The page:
Neuroregeneration Research Promising for Glaucoma
It is estimated that over 2.2 million Americans have glaucoma but only half of those know they have it. In the U.S., more than 120,000 are blind from glaucoma, accounting for 9% to 12% of all cases of blindness. Glaucoma is the second leading cause of blindness in the world, according to the World Health Organization.- National Institutes of Health
by: Laird Harrison
CORONADO, California — Techniques for regenerating neurons damaged by glaucoma, which have had good results in animals, have improved vision in humans in a small preliminary trial.
“We’ve made a lot of progress,” said Jeffrey Goldberg, MD, from the University of California at San Diego.
No matter what causes the initial injury to retinal ganglion cells, they can’t regenerate on their own, he explained. However, “there may be a window of opportunity to heal these cells before they die.”
Dr Goldberg and others have been exploring ways to stimulate growth in retinal ganglion cells in animals. These include using neurotrophic factors to stimulate regeneration in injured retinal ganglion cells.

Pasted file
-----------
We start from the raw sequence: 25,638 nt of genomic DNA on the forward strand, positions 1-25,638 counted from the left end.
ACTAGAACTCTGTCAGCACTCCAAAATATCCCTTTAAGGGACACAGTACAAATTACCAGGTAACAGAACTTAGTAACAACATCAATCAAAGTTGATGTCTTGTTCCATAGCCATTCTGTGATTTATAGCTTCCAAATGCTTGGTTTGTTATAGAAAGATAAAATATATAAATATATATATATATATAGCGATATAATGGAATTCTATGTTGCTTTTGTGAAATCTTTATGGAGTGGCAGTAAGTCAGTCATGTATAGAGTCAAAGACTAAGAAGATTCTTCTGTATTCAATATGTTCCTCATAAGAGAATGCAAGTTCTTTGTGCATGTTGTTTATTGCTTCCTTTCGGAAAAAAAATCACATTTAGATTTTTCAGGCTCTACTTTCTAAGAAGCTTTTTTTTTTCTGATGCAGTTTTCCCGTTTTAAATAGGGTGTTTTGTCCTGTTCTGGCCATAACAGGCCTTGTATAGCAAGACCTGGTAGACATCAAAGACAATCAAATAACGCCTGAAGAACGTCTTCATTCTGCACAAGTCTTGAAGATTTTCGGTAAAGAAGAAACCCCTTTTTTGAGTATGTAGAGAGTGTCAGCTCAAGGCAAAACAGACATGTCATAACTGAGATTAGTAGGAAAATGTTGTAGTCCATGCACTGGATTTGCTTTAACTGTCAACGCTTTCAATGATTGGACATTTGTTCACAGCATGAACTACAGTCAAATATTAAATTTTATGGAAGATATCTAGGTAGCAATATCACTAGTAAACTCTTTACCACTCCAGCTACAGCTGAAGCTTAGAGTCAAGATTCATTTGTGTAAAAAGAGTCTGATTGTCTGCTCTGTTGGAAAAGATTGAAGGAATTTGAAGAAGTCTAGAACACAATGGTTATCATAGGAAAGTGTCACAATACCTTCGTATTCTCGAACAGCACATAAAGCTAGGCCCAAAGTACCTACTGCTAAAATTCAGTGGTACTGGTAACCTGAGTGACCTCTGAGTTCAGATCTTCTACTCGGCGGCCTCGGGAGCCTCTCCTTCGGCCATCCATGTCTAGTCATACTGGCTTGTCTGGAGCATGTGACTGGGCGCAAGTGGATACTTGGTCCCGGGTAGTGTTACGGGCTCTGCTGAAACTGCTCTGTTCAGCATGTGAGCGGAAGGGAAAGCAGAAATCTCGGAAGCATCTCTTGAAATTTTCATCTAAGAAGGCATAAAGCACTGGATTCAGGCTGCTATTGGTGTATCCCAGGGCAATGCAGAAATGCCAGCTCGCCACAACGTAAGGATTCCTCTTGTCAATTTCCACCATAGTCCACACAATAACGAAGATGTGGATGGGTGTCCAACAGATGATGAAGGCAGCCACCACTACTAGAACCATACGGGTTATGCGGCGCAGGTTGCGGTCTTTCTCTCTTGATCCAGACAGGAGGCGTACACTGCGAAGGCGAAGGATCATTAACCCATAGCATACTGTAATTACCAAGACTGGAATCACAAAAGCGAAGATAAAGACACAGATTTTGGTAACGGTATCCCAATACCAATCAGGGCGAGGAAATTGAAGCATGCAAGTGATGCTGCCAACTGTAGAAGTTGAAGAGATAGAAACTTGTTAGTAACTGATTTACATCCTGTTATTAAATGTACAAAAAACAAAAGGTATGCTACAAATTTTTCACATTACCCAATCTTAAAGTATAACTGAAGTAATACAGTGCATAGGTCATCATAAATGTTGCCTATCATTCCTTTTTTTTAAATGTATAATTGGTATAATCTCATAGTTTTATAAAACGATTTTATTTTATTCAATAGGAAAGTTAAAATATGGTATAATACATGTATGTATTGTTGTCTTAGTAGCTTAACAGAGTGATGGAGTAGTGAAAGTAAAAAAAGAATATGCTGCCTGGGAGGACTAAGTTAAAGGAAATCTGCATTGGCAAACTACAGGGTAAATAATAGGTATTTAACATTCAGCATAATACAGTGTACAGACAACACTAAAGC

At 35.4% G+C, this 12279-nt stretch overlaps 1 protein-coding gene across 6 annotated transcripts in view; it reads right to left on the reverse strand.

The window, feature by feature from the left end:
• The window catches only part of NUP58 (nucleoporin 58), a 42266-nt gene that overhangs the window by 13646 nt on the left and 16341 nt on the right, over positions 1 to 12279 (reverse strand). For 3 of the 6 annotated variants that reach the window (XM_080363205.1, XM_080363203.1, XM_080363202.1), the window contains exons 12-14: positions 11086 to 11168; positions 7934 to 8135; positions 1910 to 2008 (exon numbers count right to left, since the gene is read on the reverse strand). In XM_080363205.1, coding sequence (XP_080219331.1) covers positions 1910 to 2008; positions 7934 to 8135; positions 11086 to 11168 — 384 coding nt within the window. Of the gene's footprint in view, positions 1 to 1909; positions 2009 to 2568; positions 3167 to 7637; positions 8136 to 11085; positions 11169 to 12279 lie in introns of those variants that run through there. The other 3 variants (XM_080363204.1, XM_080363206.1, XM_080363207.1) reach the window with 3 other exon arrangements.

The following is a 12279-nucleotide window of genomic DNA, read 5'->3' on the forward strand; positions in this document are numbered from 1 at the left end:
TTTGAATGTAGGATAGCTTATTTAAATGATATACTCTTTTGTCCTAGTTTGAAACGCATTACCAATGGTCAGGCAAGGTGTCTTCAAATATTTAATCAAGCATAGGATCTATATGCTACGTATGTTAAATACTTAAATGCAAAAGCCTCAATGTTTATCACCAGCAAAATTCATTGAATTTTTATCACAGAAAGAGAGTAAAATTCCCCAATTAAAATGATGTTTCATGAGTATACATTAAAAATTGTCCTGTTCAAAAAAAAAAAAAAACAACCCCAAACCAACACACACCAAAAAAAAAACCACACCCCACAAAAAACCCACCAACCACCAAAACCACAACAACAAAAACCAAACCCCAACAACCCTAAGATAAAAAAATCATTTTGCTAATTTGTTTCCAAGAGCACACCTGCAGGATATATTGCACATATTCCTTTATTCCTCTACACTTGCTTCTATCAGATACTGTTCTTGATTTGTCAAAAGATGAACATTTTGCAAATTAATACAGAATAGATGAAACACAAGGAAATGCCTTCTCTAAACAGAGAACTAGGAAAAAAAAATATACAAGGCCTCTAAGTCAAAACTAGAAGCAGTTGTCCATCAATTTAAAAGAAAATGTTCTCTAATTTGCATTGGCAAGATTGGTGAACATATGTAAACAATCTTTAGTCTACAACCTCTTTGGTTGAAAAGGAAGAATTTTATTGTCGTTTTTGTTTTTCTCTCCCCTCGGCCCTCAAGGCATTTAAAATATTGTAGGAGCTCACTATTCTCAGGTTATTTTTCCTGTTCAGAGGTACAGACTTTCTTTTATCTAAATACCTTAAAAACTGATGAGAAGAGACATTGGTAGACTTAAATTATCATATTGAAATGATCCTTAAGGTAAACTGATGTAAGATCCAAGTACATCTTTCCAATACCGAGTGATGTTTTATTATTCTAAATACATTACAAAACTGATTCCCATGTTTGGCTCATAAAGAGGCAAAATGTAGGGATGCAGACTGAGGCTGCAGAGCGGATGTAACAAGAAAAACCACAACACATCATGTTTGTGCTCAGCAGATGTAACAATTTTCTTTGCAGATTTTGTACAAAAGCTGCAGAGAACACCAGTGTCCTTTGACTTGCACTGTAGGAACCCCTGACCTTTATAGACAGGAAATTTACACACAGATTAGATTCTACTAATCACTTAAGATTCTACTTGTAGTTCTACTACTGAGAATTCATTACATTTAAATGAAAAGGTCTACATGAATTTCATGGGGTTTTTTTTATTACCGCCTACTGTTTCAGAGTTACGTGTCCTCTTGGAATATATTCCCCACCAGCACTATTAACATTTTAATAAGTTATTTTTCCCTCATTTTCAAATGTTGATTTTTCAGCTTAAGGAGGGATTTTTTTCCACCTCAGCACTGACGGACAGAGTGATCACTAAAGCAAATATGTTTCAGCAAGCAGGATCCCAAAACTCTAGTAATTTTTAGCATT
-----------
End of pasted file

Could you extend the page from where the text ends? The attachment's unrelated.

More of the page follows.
And with a kind of gene therapy that blocks factors that limit growth, researchers have achieved long-distance regeneration down the optic nerve, Dr Goldberg reported. “We’re making a lot of progress getting axons to regenerate back to the brain.”
Researchers are also using stem cells to make neurotrophic factors or to replace retinal ganglion cells. Creating new retinal ganglion cells out of stem cells is challenging because the cells must grow dendrites into the inner plexiform layer and axons back to the brain, he said.
After retinal ganglion cells were transplanted from one healthy animal to another, some grew axons to the brain. However, it is not clear how well this approach will work in animals with damaged neurons………..
Read More: http://www.medscape.com/viewarticle/840736
Source: Medscape & National Institutes of Health